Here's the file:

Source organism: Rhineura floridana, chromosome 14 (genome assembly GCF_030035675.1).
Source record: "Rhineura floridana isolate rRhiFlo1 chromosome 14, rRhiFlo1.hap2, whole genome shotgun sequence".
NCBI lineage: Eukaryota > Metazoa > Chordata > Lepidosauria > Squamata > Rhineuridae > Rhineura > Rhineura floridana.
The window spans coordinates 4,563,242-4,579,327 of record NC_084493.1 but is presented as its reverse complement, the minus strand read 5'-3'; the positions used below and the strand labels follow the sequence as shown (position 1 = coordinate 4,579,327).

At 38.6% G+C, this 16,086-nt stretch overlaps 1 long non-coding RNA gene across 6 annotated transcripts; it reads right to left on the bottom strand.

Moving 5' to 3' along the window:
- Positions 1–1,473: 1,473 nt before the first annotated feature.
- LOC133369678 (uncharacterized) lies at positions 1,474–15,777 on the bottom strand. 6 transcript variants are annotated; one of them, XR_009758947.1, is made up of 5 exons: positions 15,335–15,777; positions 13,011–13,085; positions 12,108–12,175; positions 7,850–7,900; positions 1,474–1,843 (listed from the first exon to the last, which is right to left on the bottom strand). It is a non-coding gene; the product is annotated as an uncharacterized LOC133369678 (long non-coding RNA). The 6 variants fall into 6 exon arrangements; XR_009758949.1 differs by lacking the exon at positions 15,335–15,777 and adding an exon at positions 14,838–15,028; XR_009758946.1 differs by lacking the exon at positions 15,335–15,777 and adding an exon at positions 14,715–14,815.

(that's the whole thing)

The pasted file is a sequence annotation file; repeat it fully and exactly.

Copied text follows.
Source organism: Rhineura floridana, chromosome 14 (genome assembly GCF_030035675.1).
Source record: "Rhineura floridana isolate rRhiFlo1 chromosome 14, rRhiFlo1.hap2, whole genome shotgun sequence".
NCBI lineage: Eukaryota > Metazoa > Chordata > Lepidosauria > Squamata > Rhineuridae > Rhineura > Rhineura floridana.
The window spans coordinates 4,563,242-4,579,327 of record NC_084493.1 but is presented as its reverse complement, the minus strand read 5'-3'; the positions used below and the strand labels follow the sequence as shown (position 1 = coordinate 4,579,327).

At 38.6% G+C, this 16,086-nt stretch overlaps 1 long non-coding RNA gene across 6 annotated transcripts; it reads right to left on the bottom strand.

Moving 5' to 3' along the window:
- Positions 1–1,473: 1,473 nt before the first annotated feature.
- LOC133369678 (uncharacterized) lies at positions 1,474–15,777 on the bottom strand. 6 transcript variants are annotated; one of them, XR_009758947.1, is made up of 5 exons: positions 15,335–15,777; positions 13,011–13,085; positions 12,108–12,175; positions 7,850–7,900; positions 1,474–1,843 (listed from the first exon to the last, which is right to left on the bottom strand). It is a non-coding gene; the product is annotated as an uncharacterized LOC133369678 (long non-coding RNA). The 6 variants fall into 6 exon arrangements; XR_009758949.1 differs by lacking the exon at positions 15,335–15,777 and adding an exon at positions 14,838–15,028; XR_009758946.1 differs by lacking the exon at positions 15,335–15,777 and adding an exon at positions 14,715–14,815.